The engine is a good practical size for a motorcycle. But when you give up the stronger performance of a larger engine, you expect to get something in return. You expect to see some savings in overall bike mass, but mass reduction doesn’t materialize here, and this leaves you wondering what was the point of the smaller engine. There will still be less heat, but larger engines also give off less heat heat when you practice restraint on the throttle. This bike should not weigh as much as it should.

    Honda has always been my favorite motorcycle brand. And they still are, but I am somewhat disillusioned. Nothing the exception of their hard-core sport bikes, the rest of their bikes just seem to be quite a bit heavier than they should be. They just do not seem to pay enough attention to bike mass. This is especially true when compared to the likes of Ducati.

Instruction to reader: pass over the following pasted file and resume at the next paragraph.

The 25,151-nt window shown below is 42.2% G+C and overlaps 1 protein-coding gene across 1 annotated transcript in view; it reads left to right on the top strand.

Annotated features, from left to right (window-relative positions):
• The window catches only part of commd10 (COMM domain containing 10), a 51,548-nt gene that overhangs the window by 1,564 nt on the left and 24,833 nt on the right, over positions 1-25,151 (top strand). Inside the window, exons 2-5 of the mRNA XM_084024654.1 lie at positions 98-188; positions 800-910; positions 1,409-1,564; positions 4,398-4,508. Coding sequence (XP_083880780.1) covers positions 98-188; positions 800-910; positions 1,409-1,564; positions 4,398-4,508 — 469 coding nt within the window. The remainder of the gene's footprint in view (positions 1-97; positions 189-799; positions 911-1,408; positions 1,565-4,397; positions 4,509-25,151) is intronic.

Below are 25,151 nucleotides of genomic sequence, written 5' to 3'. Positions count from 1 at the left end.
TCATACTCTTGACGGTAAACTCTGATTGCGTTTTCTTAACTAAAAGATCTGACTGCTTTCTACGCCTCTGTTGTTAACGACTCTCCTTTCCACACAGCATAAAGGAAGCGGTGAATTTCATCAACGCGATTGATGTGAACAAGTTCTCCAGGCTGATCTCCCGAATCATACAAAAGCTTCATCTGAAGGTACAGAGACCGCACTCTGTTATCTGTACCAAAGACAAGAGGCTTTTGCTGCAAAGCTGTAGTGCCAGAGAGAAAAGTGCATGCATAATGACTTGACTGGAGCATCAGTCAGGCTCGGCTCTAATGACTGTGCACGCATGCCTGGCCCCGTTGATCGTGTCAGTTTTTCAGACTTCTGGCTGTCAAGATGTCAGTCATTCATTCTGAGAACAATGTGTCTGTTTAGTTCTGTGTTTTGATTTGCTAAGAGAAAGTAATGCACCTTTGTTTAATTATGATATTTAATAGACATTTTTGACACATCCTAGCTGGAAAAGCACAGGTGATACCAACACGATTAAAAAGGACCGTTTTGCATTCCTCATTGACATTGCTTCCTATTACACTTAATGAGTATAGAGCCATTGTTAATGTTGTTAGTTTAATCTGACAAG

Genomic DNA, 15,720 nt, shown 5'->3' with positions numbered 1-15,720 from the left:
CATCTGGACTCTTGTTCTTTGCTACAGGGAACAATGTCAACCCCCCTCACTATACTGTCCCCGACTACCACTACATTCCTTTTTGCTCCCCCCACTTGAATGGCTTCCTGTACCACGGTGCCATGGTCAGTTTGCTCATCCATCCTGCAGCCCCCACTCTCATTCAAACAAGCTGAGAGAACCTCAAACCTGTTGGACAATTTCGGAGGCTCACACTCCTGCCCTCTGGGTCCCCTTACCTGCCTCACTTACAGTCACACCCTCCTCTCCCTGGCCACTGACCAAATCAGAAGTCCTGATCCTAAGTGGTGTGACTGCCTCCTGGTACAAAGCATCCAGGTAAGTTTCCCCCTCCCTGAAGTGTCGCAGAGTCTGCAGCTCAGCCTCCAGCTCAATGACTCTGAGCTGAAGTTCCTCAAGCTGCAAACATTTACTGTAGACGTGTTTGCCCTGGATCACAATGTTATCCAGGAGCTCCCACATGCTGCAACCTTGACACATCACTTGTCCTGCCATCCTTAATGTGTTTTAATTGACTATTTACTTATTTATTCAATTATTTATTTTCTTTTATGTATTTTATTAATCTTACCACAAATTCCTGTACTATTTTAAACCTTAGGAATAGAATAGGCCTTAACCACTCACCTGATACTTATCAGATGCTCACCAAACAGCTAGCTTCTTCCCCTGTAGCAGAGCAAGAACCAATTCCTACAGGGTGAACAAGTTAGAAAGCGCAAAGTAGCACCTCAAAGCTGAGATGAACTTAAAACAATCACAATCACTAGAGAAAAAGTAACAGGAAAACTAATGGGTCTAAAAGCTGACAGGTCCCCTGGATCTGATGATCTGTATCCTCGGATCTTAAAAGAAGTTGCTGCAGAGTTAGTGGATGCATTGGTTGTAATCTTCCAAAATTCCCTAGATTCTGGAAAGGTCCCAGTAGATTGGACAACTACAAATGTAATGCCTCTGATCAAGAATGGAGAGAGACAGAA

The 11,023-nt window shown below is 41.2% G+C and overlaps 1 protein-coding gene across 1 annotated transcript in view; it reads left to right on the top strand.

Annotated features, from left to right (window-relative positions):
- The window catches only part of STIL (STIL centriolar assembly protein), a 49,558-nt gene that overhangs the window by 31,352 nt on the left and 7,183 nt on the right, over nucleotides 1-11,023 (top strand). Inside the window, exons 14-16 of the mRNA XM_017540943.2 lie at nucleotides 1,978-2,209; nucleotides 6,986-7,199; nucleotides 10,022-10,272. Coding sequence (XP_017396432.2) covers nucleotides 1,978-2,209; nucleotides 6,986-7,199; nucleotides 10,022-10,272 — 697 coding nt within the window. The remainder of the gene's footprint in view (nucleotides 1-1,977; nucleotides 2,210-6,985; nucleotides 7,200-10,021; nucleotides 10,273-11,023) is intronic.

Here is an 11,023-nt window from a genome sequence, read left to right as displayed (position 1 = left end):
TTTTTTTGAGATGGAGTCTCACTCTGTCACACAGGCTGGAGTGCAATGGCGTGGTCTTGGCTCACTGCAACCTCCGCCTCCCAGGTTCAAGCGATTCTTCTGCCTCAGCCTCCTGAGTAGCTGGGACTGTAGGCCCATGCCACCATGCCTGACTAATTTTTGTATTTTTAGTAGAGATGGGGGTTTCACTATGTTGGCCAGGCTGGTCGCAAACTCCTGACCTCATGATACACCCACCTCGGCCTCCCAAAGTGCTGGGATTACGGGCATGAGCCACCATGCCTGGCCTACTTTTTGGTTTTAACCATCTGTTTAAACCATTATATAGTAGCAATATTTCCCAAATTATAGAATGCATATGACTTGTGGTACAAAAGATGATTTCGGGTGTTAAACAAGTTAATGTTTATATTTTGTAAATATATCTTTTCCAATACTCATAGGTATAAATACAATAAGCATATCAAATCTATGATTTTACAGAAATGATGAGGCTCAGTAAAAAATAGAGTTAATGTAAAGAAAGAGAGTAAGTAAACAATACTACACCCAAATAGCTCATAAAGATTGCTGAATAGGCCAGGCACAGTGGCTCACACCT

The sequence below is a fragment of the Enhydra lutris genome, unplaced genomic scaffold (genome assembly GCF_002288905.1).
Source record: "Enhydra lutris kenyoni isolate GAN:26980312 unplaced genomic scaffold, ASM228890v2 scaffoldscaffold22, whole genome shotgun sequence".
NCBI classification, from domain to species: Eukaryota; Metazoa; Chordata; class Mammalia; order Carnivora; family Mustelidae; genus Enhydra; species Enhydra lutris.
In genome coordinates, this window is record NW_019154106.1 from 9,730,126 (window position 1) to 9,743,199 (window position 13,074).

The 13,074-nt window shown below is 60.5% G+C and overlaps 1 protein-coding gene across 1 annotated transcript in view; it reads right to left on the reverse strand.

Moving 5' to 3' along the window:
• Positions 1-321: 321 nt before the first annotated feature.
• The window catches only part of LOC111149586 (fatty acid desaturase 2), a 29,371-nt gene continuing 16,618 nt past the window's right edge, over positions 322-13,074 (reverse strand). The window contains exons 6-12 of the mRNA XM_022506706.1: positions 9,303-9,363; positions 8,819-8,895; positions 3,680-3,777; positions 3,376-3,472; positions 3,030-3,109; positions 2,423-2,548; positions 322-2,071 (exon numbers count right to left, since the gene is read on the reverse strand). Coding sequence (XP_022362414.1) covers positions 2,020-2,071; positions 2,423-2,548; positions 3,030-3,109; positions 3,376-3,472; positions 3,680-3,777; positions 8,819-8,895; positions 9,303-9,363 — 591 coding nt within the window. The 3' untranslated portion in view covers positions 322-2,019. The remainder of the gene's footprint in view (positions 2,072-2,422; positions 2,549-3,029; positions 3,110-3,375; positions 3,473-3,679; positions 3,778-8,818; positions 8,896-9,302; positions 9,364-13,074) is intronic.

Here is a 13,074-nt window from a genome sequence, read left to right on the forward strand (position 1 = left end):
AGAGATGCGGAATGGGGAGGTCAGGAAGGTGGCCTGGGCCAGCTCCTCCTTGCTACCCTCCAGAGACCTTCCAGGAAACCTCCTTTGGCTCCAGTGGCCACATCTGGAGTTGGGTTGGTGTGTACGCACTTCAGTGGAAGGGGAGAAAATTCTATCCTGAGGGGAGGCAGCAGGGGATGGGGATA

Those high footpegs also bug me. Looking at the pictures, it is obvious that they are very, very high. My guess is that this came about through the consideration of safety. They seem to be trying to avoid any possibility that the pegs could cause loss of wheel traction when the bike is leaned way, way over. But the V4 should not be especially wide, and the pegs should not be as high as they are on a wider in-line 4. Yet, they look higher than they are on most bikes with in-line four-cylinder engines. Perhaps the frame in the region of the rider’s seating position is wider than it maybe needs to be.

    Even with these concerns, if Honda brings this bike to the USA it would still be on my short list of bikes that I’m interested in, and I would take a close look at it and maybe try to wrangle a demo ride. There is no such thing as a perfect motorcycle. We focus on the shortcomings because it is just our nature to do that. But that is much to like about this motorcycle, and I certainly hope that Honda Powersports decides to bring it over here.

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    • MGNorge says:

      I agree with a lot of what you point out. Whether by nature or not, to complain about this or that as being unacceptable is curious because I venture very few of us have even thrown a leg over one! How many times have I approached a new bike (to me) with preconceived ideas on just what it is only to find out I was being too harsh.